It's 1.50 a.m. Instead of sleeping or reading CLT, I'm reading the first part of England, England, possibly for the nth time. I've read this book so many times already that I know the entire story by heart; but it's not about plot as it is about style, about character, about the writer's empathy towards the character.
I'm blown away by this novel every single time I read it. There's just something so erudite and special about the novel that makes me want to visit it again and again and again, relive the magic of reading it for the first time. What gets me everytime is how Julian Barnes is so in tune with his character's emotions, feelings, psyche, it's as if he is the character. He blends subversive humour so well into poetic prose, and it's such deft subtlety that I really, really admire.
The first part is so terribly sad. The next time someone asks me to explain the thin difference between a cynic and a disappointed idealist, I'd ask him to read the novel.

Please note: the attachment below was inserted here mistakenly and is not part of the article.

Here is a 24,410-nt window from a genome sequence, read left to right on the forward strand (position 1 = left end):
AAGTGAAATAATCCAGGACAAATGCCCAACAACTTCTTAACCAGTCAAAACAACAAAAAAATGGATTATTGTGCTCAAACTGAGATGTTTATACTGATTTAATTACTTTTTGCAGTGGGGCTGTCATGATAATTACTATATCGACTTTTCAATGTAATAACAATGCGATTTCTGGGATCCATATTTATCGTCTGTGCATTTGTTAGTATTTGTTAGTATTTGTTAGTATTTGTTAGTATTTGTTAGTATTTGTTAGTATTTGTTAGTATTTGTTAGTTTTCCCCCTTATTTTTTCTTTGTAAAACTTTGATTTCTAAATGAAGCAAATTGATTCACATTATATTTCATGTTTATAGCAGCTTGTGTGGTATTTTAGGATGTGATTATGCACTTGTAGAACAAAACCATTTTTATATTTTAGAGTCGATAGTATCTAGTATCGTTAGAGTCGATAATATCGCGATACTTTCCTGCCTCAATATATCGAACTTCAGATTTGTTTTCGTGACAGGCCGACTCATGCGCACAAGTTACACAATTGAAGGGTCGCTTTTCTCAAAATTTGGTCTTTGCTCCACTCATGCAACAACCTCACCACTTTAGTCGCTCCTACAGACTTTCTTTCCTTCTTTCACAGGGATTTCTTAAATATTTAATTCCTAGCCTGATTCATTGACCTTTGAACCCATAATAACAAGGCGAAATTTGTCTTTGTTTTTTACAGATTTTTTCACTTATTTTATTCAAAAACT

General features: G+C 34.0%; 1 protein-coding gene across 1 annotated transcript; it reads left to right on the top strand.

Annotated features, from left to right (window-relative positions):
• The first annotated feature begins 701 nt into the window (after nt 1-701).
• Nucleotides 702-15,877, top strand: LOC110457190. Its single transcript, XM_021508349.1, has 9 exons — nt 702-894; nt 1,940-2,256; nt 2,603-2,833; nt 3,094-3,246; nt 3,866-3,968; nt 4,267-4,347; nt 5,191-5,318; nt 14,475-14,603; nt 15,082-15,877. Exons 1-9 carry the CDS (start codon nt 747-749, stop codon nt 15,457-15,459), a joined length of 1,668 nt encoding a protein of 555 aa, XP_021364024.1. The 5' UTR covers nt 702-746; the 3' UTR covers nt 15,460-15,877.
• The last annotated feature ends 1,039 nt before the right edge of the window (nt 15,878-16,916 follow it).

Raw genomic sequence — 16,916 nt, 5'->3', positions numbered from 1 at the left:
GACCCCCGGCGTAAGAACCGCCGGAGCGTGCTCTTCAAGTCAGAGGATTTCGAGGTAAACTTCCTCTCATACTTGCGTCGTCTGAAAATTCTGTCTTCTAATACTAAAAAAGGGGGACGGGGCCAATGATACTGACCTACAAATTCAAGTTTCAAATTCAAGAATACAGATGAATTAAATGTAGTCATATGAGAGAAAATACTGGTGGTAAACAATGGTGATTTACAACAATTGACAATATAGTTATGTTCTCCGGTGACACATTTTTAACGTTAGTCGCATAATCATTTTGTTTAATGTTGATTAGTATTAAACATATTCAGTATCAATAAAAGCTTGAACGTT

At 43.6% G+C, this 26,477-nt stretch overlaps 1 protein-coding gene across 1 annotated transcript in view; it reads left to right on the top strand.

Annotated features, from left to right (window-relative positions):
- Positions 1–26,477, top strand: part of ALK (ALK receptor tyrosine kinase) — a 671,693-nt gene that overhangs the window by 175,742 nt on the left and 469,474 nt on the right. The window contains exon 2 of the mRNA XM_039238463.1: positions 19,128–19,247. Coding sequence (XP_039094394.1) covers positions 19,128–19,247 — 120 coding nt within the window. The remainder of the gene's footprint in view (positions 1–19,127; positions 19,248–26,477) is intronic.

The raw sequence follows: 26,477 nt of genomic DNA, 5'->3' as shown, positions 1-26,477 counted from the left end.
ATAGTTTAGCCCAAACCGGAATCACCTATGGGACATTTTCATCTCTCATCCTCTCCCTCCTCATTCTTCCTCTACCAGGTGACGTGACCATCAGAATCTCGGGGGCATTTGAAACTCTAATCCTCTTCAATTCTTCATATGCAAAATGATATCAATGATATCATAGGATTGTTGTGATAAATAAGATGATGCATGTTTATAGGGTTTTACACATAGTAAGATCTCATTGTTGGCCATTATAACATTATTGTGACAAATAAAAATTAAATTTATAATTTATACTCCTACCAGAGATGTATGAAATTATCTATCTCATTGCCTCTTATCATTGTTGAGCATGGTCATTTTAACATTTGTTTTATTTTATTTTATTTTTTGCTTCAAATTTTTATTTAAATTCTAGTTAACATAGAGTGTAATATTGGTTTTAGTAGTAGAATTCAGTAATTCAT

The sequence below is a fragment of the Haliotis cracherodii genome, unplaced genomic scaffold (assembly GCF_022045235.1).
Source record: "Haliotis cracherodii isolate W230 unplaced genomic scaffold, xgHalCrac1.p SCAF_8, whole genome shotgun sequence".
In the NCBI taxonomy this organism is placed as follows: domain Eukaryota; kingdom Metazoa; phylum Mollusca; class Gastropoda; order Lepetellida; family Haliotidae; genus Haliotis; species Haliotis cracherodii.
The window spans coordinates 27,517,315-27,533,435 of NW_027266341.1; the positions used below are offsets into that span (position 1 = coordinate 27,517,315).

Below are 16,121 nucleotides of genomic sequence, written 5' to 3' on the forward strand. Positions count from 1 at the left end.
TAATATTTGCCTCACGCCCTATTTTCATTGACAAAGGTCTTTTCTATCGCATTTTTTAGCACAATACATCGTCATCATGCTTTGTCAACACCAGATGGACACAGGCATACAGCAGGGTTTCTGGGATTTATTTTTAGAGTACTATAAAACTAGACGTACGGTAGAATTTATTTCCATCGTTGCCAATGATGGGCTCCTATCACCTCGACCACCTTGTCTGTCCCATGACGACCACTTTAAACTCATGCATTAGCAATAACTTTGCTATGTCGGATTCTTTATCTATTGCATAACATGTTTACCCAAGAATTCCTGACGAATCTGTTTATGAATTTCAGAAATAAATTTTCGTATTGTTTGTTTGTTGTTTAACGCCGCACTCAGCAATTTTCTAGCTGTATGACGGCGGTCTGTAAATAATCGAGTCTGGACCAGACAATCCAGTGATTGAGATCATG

God, I just love this book to bits and pieces.
I made a note to myself to re-read the first part after coming across something in Glenn that reminded me of England, England - something about how we remember the past, what we remember of the past, and how the past is brought to the present.
Addressing the last part of the above in particular, this really made me laugh: "It was like a country remembering its history: the past was never just the past, it was what made the present able to live with itself."
Probably not the answer Glenn was looking for, but it suffices for me all the same.
I'm gonna finish up with the first part of the novel, then I'm gonna go to bed. Good luck to me for the paper I'll be taking in...seven hours' time. Wow, that's really fast. Hopefully he set a broad question that allows ample room for bullshitting. Otherwise, if it's something specific like one of the past year papers, I will just die.